"We were hopeful an agreement could be reached to allow everyone, regardless of orientation, to participate in this parade," the company said in a statement. "However, given the current status of the negotiations, this may not be possible."
The South Boston Allied War Veterans Council, which is organizing the parade, said in a statement on its website that it is not opposed to LGBT (lesbian, gay, bisexual and transgender) people, it just doesn't allow sexual orientation to be displayed.
It said lesbian and gay veterans who had wanted to march as part of an LGBT veterans group could still march in the parade under the condition that they wouldn't identify themselves as gay with signs or t-shirts.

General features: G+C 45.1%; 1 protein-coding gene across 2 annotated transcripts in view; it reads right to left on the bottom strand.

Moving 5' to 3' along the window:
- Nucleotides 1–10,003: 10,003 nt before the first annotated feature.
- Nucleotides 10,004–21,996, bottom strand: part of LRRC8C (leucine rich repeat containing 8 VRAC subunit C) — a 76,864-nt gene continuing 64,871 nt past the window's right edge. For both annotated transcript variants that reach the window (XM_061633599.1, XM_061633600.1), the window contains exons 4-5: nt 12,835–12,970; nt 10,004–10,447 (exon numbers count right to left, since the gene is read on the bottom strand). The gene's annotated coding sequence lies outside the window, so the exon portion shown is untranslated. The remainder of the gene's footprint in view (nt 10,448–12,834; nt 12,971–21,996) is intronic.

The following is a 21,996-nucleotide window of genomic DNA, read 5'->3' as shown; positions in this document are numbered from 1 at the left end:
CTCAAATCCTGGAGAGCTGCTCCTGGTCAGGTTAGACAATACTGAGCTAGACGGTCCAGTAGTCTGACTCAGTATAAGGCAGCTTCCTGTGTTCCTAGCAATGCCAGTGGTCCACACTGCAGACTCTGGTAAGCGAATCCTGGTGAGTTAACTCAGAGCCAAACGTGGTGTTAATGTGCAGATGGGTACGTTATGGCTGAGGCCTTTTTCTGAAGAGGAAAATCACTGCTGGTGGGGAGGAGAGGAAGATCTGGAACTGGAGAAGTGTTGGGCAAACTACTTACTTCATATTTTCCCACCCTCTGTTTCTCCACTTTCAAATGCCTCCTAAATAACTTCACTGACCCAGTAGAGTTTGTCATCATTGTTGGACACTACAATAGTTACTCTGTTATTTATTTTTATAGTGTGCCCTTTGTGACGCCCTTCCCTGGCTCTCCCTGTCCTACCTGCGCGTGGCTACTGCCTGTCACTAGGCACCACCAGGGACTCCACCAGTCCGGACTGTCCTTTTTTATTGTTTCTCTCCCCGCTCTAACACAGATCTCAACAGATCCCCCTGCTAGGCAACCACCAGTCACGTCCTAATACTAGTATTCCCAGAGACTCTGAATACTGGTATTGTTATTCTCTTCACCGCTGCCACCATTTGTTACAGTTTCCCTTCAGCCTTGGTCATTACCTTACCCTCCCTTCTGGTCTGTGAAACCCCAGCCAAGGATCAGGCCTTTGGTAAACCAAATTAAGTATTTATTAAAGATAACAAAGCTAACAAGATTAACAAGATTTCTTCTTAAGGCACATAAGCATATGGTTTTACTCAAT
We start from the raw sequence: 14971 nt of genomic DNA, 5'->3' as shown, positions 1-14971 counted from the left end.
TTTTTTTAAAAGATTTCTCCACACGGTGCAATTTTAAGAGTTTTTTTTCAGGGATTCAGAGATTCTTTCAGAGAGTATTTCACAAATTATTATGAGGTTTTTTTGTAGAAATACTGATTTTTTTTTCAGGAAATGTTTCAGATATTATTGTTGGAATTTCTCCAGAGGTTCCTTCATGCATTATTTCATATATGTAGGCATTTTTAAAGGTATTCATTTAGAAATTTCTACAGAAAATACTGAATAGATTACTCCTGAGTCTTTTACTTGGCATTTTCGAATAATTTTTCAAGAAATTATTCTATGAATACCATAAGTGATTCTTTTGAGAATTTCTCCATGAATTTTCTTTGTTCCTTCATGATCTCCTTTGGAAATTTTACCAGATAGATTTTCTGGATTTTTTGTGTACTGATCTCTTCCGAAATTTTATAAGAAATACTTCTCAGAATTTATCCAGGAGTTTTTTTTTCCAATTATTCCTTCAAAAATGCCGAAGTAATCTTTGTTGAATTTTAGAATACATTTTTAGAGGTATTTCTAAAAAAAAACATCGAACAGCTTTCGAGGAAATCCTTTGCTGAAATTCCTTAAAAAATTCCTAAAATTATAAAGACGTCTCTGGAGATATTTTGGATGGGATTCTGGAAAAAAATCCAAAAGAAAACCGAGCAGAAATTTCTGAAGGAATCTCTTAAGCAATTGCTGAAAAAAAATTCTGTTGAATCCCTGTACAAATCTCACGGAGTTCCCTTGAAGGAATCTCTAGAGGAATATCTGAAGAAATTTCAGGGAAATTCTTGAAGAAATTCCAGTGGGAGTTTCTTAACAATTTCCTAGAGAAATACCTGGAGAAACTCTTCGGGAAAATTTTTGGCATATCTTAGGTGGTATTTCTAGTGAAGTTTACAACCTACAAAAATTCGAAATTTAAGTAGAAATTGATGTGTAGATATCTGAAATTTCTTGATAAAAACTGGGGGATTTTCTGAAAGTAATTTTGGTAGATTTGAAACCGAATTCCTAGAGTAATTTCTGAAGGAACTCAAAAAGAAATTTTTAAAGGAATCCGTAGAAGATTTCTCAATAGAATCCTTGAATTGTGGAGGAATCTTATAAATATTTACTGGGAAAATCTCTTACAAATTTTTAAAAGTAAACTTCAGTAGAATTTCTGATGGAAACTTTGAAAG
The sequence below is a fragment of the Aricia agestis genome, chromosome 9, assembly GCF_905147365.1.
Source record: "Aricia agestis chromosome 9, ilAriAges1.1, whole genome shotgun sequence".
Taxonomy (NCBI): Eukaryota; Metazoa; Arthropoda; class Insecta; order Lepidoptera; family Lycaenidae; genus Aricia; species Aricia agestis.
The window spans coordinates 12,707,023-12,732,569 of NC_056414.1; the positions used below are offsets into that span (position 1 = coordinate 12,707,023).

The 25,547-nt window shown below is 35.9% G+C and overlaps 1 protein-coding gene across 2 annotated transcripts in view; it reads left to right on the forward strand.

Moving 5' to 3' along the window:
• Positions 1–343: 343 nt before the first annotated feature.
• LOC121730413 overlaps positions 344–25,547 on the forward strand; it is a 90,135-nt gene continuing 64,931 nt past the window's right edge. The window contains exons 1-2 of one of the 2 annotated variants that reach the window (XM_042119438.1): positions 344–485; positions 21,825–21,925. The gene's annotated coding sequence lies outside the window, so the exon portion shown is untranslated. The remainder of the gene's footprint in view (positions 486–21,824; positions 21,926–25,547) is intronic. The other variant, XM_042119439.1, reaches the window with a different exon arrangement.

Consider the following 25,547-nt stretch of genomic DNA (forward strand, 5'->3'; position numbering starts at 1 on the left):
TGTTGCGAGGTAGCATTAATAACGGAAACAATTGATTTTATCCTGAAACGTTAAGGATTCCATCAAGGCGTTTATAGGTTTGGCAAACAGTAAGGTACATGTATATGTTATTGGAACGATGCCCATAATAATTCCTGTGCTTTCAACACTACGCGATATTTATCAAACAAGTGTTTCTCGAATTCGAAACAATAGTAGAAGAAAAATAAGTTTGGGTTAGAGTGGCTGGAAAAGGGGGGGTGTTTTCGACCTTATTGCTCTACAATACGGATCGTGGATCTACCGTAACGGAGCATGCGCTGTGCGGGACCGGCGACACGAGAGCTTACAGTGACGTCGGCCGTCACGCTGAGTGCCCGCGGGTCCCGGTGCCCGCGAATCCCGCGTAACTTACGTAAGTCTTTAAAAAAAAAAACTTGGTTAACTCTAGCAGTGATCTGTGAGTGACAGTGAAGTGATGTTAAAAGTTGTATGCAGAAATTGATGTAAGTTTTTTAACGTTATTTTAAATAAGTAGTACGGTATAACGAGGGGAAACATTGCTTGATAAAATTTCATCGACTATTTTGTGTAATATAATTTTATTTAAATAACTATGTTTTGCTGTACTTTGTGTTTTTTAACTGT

Beer brands pull out of parades
"We invite all to join us to celebrate this historic event, but we must maintain our guidelines to insure the enjoyment and public safety of our spectators," the group stated.
Even the cities' mayors have reservations. New York Mayor Bill de Blasio is boycotting the parade, while Boston Mayor Martin Walsh is reportedly trying to convince organizers to change their policy before he makes his final decision.